COVAX slot swapping: Explained

Switzerland has just become the first country to trade places with COVAX in manufacturers’ supply queues, making one million doses of Moderna’s COVID-19 vaccine available to the Facility. But what is slot swapping and why is it necessary?

Packaging and shipping of COVID-19 vaccines in India (UNICEF/2021)
Packaging and shipping of COVID-19 vaccines in India (UNICEF/2021)


Gavi, the Vaccine Alliance has just announced that Switzerland will trade its place in the queue for Moderna COVID-19 vaccines with COVAX. This is the first time any country has done so, and means that one million doses of Moderna vaccine originally destined for Switzerland will instead go to lower-income countries around the world by the end of the year. Switzerland will receive COVAX’s doses later in 2022.

What is slot swapping?

COVID-19 vaccines remain in short supply worldwide and the shortage is hitting the poorest countries hardest. Only 5.2% of people in low-income countries have received at least one dose of vaccine, compared to 73.4% of people in high-income countries.

As more vaccines come off manufacturers’ production lines, governments queue up for the doses they have ordered, based on companies’ decisions on how to prioritise their supply. The order of these queues and criteria for prioritisation is not currently made public. COVAX has itself ordered billions of doses for delivery worldwide, however there have been several delays in receiving these orders.

To speed up the process of ensuring the fair, equitable distribution of vaccines worldwide, COVAX has asked wealthier countries – some of which have ordered several times more doses than their populations – to swap their slots in these manufacturers’ queues.

This means COVAX can receive vaccines quickly, straight off the production line, with the country in question receiving the vaccines ordered by COVAX later on. This is not a donation by the country – COVAX still pays the manufacturer for the doses it receives – however the government has the option to donate these later vaccines to COVAX if they are surplus to requirements at home.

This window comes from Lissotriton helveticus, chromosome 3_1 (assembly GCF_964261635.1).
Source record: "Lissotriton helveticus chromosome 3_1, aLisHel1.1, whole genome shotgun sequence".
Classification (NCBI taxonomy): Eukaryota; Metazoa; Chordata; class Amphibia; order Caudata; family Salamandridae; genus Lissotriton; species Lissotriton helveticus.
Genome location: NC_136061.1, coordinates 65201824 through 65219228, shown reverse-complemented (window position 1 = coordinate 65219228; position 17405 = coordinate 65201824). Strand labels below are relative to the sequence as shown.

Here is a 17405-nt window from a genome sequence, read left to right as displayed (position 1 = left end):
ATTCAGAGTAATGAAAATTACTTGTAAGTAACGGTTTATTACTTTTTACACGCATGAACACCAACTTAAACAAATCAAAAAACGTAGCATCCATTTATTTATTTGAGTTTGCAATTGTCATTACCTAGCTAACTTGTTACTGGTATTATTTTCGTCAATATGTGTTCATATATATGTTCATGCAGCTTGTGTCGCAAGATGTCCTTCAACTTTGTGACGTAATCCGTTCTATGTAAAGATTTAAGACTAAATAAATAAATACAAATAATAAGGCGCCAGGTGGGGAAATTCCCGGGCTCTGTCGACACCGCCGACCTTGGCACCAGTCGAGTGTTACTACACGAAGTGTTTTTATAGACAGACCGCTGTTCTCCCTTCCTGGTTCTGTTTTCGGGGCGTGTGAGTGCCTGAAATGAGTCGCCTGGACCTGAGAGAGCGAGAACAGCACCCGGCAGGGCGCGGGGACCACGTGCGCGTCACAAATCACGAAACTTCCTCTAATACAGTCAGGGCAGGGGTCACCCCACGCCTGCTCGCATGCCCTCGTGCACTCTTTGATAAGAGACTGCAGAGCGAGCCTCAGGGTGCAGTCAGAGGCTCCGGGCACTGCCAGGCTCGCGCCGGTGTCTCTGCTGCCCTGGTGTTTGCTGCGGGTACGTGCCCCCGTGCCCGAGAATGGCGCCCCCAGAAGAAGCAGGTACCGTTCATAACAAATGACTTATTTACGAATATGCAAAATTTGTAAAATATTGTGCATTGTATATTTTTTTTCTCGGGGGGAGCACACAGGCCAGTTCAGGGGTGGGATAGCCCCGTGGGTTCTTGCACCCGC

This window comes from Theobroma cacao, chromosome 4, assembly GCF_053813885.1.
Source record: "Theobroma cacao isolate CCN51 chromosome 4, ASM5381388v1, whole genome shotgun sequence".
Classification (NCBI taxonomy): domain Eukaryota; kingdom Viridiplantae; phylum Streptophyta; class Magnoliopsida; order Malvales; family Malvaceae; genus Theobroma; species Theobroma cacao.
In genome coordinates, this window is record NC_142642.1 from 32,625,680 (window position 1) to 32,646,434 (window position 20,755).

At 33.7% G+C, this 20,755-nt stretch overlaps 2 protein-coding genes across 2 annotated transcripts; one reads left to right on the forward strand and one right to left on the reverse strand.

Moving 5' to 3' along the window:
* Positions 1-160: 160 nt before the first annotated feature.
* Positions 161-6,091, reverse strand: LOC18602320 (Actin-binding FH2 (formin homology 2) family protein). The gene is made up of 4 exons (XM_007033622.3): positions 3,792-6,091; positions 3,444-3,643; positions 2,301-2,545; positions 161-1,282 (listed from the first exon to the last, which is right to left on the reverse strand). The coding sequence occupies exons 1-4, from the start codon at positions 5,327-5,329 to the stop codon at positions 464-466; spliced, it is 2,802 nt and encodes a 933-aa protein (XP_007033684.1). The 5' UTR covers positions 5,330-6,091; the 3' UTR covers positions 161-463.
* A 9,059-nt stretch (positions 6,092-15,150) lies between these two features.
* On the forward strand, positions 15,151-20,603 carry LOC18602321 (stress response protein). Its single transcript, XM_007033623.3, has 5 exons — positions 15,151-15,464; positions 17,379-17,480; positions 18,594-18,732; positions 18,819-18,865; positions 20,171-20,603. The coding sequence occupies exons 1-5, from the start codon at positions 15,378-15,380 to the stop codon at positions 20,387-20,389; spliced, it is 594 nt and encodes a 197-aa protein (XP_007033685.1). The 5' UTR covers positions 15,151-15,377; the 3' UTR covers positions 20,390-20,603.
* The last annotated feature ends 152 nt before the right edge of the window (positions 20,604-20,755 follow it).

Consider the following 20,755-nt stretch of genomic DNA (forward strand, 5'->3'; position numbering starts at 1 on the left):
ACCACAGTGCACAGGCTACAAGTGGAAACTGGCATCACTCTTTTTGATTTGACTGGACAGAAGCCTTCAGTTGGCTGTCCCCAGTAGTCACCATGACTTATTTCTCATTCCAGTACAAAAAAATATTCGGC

Why is it necessary?

The huge disparity in COVID-19 vaccine availability between the richest and the poorest countries is not just a moral issue, it is also likely to prolong the pandemic. As long as the disease is circulating somewhere, it is a risk everywhere, with the risk of new variants emerging, and if half the world remains unprotected, trade, tourism and the global economy cannot get back to normal.

This is why COVAX was created and why it is working around the clock to deliver vaccines to countries and territories that otherwise could have been completely left out of the vaccine race. More than half a billion doses of vaccine have been delivered to 144 countries and territories, however deliveries are not happening fast enough. The disparity between rich and poor is still too great.

One reason is that wealthier countries are ahead in manufacturers’ queues, leaving COVAX and lower-income countries left to wait. As many high-income countries have already received enough doses to cover their populations many times over, slot-swapping enables COVAX to move faster in righting the inequity we are seeing worldwide.

Can’t wealthier countries just donate vaccines?

COVAX was never intended as a donation mechanism. It was designed to purchase vaccines directly from the manufacturers and deliver them to those most in need around the world. The delays in deliveries from manufacturers have, however, made donations from wealthier countries an important short-term measure as we wait for supplies to increase.

But doses received direct from the manufacturer remain the best option for lower-income countries. Whereas donated doses are often provided at short notice with short shelf lives, giving countries little time to plan vaccination campaigns, getting them straight off the production line means a steady, predictable, prioritised supply to COVAX, making it easier for countries with more limited resources to plan ahead and implement successful COVID-19 vaccination campaigns.